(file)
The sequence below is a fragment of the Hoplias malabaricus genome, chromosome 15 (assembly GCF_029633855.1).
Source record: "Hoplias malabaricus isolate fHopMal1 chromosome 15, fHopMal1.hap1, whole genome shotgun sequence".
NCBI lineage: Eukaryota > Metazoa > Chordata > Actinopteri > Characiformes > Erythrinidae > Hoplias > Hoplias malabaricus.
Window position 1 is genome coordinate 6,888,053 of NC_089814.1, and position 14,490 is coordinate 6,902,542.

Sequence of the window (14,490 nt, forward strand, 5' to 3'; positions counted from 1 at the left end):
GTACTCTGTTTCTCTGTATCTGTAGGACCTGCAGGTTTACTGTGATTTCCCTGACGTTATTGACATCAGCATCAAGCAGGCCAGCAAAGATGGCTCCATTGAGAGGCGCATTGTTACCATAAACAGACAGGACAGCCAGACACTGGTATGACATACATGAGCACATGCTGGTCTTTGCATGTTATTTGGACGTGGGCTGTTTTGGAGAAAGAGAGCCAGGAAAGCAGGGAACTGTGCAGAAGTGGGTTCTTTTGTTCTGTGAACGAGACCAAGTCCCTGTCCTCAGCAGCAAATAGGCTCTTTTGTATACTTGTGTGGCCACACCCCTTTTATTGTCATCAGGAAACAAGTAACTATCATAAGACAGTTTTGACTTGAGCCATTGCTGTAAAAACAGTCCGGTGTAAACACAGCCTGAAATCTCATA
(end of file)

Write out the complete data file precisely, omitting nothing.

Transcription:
The sequence below is a fragment of the Hoplias malabaricus genome, chromosome 15 (assembly GCF_029633855.1).
Source record: "Hoplias malabaricus isolate fHopMal1 chromosome 15, fHopMal1.hap1, whole genome shotgun sequence".
NCBI lineage: Eukaryota > Metazoa > Chordata > Actinopteri > Characiformes > Erythrinidae > Hoplias > Hoplias malabaricus.
Window position 1 is genome coordinate 6,888,053 of NC_089814.1, and position 14,490 is coordinate 6,902,542.

Sequence of the window (14,490 nt, forward strand, 5' to 3'; positions counted from 1 at the left end):
GTACTCTGTTTCTCTGTATCTGTAGGACCTGCAGGTTTACTGTGATTTCCCTGACGTTATTGACATCAGCATCAAGCAGGCCAGCAAAGATGGCTCCATTGAGAGGCGCATTGTTACCATAAACAGACAGGACAGCCAGACACTGGTATGACATACATGAGCACATGCTGGTCTTTGCATGTTATTTGGACGTGGGCTGTTTTGGAGAAAGAGAGCCAGGAAAGCAGGGAACTGTGCAGAAGTGGGTTCTTTTGTTCTGTGAACGAGACCAAGTCCCTGTCCTCAGCAGCAAATAGGCTCTTTTGTATACTTGTGTGGCCACACCCCTTTTATTGTCATCAGGAAACAAGTAACTATCATAAGACAGTTTTGACTTGAGCCATTGCTGTAAAAACAGTCCGGTGTAAACACAGCCTGAAATCTCATA